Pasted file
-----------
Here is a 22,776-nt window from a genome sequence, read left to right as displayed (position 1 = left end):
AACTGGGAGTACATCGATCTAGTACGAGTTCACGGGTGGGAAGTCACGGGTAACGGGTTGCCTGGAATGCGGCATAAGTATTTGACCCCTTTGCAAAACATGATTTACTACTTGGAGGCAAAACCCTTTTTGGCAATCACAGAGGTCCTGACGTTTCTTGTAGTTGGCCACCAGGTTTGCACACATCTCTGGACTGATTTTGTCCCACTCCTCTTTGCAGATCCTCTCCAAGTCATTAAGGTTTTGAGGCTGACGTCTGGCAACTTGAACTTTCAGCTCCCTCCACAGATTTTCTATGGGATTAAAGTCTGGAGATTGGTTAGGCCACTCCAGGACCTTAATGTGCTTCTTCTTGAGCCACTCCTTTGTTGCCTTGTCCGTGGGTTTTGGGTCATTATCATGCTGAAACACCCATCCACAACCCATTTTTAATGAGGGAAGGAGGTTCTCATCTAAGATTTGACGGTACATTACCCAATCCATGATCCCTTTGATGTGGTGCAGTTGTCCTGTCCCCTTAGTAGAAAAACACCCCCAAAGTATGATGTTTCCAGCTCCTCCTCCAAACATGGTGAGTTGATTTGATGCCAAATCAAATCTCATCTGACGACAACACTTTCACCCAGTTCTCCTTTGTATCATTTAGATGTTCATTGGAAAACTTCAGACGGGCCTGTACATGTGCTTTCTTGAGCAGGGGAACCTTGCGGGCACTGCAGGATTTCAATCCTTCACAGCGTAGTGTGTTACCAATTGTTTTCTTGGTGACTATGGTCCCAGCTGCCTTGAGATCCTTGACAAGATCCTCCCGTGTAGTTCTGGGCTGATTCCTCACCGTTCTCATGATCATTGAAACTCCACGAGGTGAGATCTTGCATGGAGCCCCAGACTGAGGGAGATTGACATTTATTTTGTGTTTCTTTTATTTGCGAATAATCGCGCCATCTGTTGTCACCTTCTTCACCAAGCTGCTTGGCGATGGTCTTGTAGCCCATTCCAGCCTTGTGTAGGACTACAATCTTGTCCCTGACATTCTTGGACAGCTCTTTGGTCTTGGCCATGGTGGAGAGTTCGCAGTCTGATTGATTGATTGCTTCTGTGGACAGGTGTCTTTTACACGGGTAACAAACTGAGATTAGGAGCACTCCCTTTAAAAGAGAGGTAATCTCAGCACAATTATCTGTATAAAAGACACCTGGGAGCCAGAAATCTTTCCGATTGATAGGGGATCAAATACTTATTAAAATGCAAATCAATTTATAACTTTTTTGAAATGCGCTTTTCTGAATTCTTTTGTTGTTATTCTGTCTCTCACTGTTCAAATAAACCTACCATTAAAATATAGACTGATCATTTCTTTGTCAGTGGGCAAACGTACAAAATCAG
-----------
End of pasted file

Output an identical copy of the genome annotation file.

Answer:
Here is a 22,776-nt window from a genome sequence, read left to right as displayed (position 1 = left end):
AACTGGGAGTACATCGATCTAGTACGAGTTCACGGGTGGGAAGTCACGGGTAACGGGTTGCCTGGAATGCGGCATAAGTATTTGACCCCTTTGCAAAACATGATTTACTACTTGGAGGCAAAACCCTTTTTGGCAATCACAGAGGTCCTGACGTTTCTTGTAGTTGGCCACCAGGTTTGCACACATCTCTGGACTGATTTTGTCCCACTCCTCTTTGCAGATCCTCTCCAAGTCATTAAGGTTTTGAGGCTGACGTCTGGCAACTTGAACTTTCAGCTCCCTCCACAGATTTTCTATGGGATTAAAGTCTGGAGATTGGTTAGGCCACTCCAGGACCTTAATGTGCTTCTTCTTGAGCCACTCCTTTGTTGCCTTGTCCGTGGGTTTTGGGTCATTATCATGCTGAAACACCCATCCACAACCCATTTTTAATGAGGGAAGGAGGTTCTCATCTAAGATTTGACGGTACATTACCCAATCCATGATCCCTTTGATGTGGTGCAGTTGTCCTGTCCCCTTAGTAGAAAAACACCCCCAAAGTATGATGTTTCCAGCTCCTCCTCCAAACATGGTGAGTTGATTTGATGCCAAATCAAATCTCATCTGACGACAACACTTTCACCCAGTTCTCCTTTGTATCATTTAGATGTTCATTGGAAAACTTCAGACGGGCCTGTACATGTGCTTTCTTGAGCAGGGGAACCTTGCGGGCACTGCAGGATTTCAATCCTTCACAGCGTAGTGTGTTACCAATTGTTTTCTTGGTGACTATGGTCCCAGCTGCCTTGAGATCCTTGACAAGATCCTCCCGTGTAGTTCTGGGCTGATTCCTCACCGTTCTCATGATCATTGAAACTCCACGAGGTGAGATCTTGCATGGAGCCCCAGACTGAGGGAGATTGACATTTATTTTGTGTTTCTTTTATTTGCGAATAATCGCGCCATCTGTTGTCACCTTCTTCACCAAGCTGCTTGGCGATGGTCTTGTAGCCCATTCCAGCCTTGTGTAGGACTACAATCTTGTCCCTGACATTCTTGGACAGCTCTTTGGTCTTGGCCATGGTGGAGAGTTCGCAGTCTGATTGATTGATTGCTTCTGTGGACAGGTGTCTTTTACACGGGTAACAAACTGAGATTAGGAGCACTCCCTTTAAAAGAGAGGTAATCTCAGCACAATTATCTGTATAAAAGACACCTGGGAGCCAGAAATCTTTCCGATTGATAGGGGATCAAATACTTATTAAAATGCAAATCAATTTATAACTTTTTTGAAATGCGCTTTTCTGAATTCTTTTGTTGTTATTCTGTCTCTCACTGTTCAAATAAACCTACCATTAAAATATAGACTGATCATTTCTTTGTCAGTGGGCAAACGTACAAAATCAG